Walking around this posthumous show at Gagosian it was not clear to me whether Twombly’s photographic work was contiguous with the paintings - the product of reflection or studio ‘down time’ - or just a tasteful afterthought. Are they integral to the process or just expensive souvenirs? There is unfortunately no clue to their genesis in the catalogue (itself an expensive souvenir).
Uniformly presented on the gallery walls as luxury tokens, it is hard to differentiate those which simply revisit his paintings and sculptures by other means from those which fleetingly reveal the eye behind the camera: perhaps most strikingly so in the less obviously designed and more humble shots of trees in Lexington (above), where the eyes of the old artist simply register dark shapes of foliage drifting in pale skies. They appear as fragments in the drift of days, in which his (and our own) judgement abates. To call them ‘thing-poems’ (in a Keatsian vein), as Edmund De Waal does in the catalogue essay, is to give them a weight and substance they do not obviously possess; if these blurred and ghosted images persist in memory it is because they carry the trace of an unmediated eye at work.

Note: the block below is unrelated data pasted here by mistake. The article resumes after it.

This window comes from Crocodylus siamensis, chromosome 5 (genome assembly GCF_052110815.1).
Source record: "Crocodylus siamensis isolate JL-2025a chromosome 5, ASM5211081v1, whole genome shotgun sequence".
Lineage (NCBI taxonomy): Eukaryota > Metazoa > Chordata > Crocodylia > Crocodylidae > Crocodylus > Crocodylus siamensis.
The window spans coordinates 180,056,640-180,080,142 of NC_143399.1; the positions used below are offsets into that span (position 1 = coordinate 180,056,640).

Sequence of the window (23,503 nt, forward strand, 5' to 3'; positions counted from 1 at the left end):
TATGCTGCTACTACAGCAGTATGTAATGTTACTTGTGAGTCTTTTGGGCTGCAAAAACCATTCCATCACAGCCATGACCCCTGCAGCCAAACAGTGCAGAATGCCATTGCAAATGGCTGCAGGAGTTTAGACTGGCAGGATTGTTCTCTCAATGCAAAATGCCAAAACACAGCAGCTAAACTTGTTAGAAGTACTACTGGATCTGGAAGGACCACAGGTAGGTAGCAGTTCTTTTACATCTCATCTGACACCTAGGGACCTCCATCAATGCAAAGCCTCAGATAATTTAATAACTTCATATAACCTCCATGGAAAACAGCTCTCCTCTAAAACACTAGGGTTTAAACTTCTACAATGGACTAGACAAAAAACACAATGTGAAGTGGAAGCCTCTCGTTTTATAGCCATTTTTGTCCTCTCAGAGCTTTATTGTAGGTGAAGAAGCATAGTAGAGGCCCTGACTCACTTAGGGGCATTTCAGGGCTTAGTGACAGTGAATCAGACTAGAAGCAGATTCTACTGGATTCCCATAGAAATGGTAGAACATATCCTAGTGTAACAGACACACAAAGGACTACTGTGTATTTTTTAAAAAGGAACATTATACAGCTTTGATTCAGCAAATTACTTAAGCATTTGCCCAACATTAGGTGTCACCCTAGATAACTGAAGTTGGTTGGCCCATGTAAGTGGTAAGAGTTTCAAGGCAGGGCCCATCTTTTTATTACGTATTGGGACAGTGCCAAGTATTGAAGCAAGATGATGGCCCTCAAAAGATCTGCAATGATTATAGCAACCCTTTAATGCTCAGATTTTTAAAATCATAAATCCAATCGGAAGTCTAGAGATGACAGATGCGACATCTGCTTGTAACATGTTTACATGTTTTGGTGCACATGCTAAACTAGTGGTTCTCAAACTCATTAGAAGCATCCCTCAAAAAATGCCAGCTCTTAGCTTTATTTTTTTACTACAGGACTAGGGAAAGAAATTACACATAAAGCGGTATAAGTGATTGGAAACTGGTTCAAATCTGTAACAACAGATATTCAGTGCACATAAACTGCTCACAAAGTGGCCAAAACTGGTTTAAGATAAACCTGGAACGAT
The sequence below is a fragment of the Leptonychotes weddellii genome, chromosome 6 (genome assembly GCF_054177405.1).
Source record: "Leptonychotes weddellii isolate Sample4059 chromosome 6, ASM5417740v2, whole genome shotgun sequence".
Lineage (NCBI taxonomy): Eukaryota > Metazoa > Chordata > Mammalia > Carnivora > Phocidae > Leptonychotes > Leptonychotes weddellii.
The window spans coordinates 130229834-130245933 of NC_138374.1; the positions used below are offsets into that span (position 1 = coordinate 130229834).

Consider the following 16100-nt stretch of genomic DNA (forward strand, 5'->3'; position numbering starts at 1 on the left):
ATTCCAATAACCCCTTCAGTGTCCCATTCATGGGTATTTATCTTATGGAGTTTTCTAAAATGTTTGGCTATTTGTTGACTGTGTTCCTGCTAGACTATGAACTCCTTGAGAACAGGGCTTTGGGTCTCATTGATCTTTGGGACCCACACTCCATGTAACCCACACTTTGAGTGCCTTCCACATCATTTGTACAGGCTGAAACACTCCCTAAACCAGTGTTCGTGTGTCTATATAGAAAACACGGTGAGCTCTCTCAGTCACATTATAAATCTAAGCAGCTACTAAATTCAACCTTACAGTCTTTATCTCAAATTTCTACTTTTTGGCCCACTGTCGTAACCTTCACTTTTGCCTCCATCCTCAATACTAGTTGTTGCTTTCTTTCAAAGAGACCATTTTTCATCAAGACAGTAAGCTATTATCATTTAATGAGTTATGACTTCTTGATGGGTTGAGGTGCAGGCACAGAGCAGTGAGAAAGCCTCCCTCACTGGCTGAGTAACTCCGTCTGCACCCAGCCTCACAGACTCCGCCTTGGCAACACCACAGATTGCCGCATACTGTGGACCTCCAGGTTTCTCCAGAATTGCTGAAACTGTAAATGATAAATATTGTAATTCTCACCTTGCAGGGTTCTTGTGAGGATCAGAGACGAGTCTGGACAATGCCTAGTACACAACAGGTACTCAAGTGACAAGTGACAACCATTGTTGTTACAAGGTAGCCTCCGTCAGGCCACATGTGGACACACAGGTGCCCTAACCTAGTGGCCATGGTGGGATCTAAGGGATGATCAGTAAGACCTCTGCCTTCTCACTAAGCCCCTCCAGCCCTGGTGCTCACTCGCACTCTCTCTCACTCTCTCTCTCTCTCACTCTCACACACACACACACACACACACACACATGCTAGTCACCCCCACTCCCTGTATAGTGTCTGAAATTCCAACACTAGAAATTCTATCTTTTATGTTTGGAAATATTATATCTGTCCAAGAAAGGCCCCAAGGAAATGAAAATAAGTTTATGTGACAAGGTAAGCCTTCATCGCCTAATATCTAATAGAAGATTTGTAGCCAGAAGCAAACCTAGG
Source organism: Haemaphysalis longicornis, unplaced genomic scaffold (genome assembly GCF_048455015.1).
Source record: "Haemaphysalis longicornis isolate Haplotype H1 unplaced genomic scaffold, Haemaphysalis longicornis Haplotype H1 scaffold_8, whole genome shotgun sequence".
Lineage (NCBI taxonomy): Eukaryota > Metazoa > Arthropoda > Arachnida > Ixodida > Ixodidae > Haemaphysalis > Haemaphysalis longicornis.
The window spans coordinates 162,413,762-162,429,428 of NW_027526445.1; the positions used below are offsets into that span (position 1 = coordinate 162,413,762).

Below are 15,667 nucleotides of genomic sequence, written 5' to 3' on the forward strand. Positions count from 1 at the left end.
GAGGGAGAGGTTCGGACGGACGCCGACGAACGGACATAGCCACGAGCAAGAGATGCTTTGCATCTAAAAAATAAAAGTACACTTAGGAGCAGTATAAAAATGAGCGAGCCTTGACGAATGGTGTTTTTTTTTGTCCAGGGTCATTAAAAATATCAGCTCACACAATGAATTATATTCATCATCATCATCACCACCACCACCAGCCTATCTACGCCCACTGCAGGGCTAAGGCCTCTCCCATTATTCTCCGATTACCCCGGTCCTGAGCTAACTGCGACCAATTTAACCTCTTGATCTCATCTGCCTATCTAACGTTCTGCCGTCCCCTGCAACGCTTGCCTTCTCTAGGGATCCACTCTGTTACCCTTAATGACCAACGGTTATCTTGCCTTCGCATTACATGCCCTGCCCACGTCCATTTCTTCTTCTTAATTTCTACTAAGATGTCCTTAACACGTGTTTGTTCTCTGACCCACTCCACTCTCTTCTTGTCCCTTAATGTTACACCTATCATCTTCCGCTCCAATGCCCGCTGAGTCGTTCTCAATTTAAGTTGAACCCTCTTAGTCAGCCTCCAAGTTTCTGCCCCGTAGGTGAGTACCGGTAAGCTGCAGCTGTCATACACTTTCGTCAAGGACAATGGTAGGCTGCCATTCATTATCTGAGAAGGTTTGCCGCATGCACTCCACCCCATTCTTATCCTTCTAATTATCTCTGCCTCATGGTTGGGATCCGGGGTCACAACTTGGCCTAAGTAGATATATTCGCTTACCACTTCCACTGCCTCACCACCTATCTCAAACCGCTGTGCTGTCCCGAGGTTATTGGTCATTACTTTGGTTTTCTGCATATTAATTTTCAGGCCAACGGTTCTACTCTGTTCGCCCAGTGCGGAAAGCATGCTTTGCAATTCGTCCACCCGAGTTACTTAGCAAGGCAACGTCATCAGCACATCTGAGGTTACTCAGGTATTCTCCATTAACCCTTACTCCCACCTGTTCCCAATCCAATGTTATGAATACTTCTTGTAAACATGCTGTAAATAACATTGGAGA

Cy Twombly Photographs, Gagosian Gallery London, 6 -29 September 2012